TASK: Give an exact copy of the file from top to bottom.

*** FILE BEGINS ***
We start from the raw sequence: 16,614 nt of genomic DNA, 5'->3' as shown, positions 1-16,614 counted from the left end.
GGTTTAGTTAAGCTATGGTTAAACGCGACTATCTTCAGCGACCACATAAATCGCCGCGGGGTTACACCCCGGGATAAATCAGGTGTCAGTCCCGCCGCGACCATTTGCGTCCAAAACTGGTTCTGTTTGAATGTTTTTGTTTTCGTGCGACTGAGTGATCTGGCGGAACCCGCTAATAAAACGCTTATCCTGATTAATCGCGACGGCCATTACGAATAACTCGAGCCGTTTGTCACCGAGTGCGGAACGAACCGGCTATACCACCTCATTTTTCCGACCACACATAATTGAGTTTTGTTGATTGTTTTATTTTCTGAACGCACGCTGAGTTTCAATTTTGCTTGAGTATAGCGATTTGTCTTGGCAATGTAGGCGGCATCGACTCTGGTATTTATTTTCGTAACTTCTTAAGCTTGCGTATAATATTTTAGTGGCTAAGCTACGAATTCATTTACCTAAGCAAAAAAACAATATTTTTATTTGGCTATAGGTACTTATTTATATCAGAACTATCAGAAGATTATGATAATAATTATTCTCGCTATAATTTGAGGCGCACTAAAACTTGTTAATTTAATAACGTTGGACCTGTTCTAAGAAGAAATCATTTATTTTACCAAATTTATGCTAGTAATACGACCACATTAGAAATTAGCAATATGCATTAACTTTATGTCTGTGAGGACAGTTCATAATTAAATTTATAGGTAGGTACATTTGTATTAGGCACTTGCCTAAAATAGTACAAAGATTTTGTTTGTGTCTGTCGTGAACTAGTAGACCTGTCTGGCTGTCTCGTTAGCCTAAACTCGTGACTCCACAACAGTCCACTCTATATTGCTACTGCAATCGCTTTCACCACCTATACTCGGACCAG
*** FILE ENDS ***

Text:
We start from the raw sequence: 16,614 nt of genomic DNA, 5'->3' as shown, positions 1-16,614 counted from the left end.
GGTTTAGTTAAGCTATGGTTAAACGCGACTATCTTCAGCGACCACATAAATCGCCGCGGGGTTACACCCCGGGATAAATCAGGTGTCAGTCCCGCCGCGACCATTTGCGTCCAAAACTGGTTCTGTTTGAATGTTTTTGTTTTCGTGCGACTGAGTGATCTGGCGGAACCCGCTAATAAAACGCTTATCCTGATTAATCGCGACGGCCATTACGAATAACTCGAGCCGTTTGTCACCGAGTGCGGAACGAACCGGCTATACCACCTCATTTTTCCGACCACACATAATTGAGTTTTGTTGATTGTTTTATTTTCTGAACGCACGCTGAGTTTCAATTTTGCTTGAGTATAGCGATTTGTCTTGGCAATGTAGGCGGCATCGACTCTGGTATTTATTTTCGTAACTTCTTAAGCTTGCGTATAATATTTTAGTGGCTAAGCTACGAATTCATTTACCTAAGCAAAAAAACAATATTTTTATTTGGCTATAGGTACTTATTTATATCAGAACTATCAGAAGATTATGATAATAATTATTCTCGCTATAATTTGAGGCGCACTAAAACTTGTTAATTTAATAACGTTGGACCTGTTCTAAGAAGAAATCATTTATTTTACCAAATTTATGCTAGTAATACGACCACATTAGAAATTAGCAATATGCATTAACTTTATGTCTGTGAGGACAGTTCATAATTAAATTTATAGGTAGGTACATTTGTATTAGGCACTTGCCTAAAATAGTACAAAGATTTTGTTTGTGTCTGTCGTGAACTAGTAGACCTGTCTGGCTGTCTCGTTAGCCTAAACTCGTGACTCCACAACAGTCCACTCTATATTGCTACTGCAATCGCTTTCACCACCTATACTCGGACCAG